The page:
Moving to S3
I described in one of my earlier posts, that I used gits post-receive hook to deploy my blog on my own dedicated server. Currently, however, I am trying to get rid of most of the reponsibility I have in regard to services I am using. In other words, I want to host the least services myself as possible, so I can focus on developing software rather than administrating my server and being aware of the latest security issues of the software I use.
Using Amazon S3 I’m fairly confident that there are no security flaws, or at least there are experts far more advanced than me, who take care of it.
I don’t have lots of traffic on this blog, but just for the experience I decided to go with a high availability solution of s3 and cloudflare.
When looking at tools to help me with this I found the
s3_website gem which
natively supports jekyll sites, sweet!
So I …
- installed the
- created an S3 bucket (+ create an amazon aws account and add credit card, if you don’t have one)
- created api credentials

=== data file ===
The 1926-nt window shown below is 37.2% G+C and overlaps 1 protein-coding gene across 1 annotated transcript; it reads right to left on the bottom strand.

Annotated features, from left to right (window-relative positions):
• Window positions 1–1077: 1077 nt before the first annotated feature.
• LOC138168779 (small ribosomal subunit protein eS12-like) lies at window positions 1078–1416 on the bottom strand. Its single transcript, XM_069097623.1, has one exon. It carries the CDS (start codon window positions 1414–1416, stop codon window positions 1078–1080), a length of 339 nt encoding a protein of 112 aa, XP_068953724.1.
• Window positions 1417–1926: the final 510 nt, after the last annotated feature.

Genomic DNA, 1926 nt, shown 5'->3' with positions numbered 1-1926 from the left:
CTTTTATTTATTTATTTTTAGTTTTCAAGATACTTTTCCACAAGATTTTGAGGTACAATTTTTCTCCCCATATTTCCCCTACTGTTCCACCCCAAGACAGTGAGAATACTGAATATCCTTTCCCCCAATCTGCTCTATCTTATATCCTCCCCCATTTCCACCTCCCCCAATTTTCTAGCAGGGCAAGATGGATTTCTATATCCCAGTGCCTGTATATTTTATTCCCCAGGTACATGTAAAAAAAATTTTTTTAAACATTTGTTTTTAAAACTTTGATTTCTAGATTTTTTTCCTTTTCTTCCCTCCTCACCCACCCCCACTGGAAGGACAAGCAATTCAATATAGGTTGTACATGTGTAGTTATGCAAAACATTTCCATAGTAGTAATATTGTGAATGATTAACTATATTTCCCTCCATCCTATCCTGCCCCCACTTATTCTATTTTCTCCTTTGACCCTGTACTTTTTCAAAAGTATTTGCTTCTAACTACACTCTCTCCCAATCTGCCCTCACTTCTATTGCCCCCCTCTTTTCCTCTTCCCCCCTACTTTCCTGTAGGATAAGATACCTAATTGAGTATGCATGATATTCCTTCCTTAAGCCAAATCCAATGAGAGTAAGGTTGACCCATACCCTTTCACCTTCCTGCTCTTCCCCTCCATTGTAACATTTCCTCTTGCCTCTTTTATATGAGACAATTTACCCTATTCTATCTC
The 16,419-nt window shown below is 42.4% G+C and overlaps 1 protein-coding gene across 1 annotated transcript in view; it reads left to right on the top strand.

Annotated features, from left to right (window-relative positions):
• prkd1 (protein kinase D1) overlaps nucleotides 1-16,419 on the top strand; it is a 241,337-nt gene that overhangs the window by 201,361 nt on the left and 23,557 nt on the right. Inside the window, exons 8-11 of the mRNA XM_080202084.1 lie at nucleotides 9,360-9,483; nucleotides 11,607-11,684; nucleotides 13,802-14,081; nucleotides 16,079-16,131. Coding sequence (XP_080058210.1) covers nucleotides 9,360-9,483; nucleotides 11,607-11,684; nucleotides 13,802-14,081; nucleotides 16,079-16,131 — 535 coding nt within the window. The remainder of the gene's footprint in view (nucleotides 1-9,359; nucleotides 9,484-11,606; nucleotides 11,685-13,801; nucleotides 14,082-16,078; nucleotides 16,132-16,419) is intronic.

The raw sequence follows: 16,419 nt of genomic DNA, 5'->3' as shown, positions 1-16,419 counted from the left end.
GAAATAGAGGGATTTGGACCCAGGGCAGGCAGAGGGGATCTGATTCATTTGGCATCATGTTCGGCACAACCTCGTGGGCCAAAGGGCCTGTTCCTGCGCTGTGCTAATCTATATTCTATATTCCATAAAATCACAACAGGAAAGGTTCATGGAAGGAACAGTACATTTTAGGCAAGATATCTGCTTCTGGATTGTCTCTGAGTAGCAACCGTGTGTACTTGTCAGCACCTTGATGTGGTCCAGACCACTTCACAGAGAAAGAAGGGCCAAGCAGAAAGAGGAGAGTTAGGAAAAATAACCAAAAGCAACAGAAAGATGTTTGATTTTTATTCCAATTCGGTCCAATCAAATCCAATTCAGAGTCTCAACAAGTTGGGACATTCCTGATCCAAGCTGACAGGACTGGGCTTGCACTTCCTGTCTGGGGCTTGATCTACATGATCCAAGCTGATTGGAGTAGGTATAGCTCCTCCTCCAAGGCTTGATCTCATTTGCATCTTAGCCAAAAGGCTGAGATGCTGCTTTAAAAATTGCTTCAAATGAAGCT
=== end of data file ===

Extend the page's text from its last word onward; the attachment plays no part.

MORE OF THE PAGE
s3_website cfg create, which creates the s3 config file called
- add my credentials and bucket name to the config file
s3_website cfg apply
s3_website pushto upload my website to s3
Done! That didn’t even take 30 minutes.
Prior to this, I have not had any experience with cloudflare thus I did not know what to expect in terms of time I have to spend on it. Luckily it was even easier than cloudflare. All you need to do is sign up at cloudflare, add your domain, create cname record to the amazon adrees and set the nameservers of your domain to the cloudflare nameservers they tell you … done!
All of this took me about an hour, even though I had little to no experience with the used services. Luckily the dns was not cached at my ISP so I didn’t even have to wait for that to update. (it can take up to 24 hours)
Have fun migrating your blog to S3 + Cloudflare!
edit: I have been asked, how much this setup costs me per month. I am only using the free version of cloudflare so that’s $0. S3 depends on the traffic I have every month, and based off of the last months that would add up to about 1 cent per month.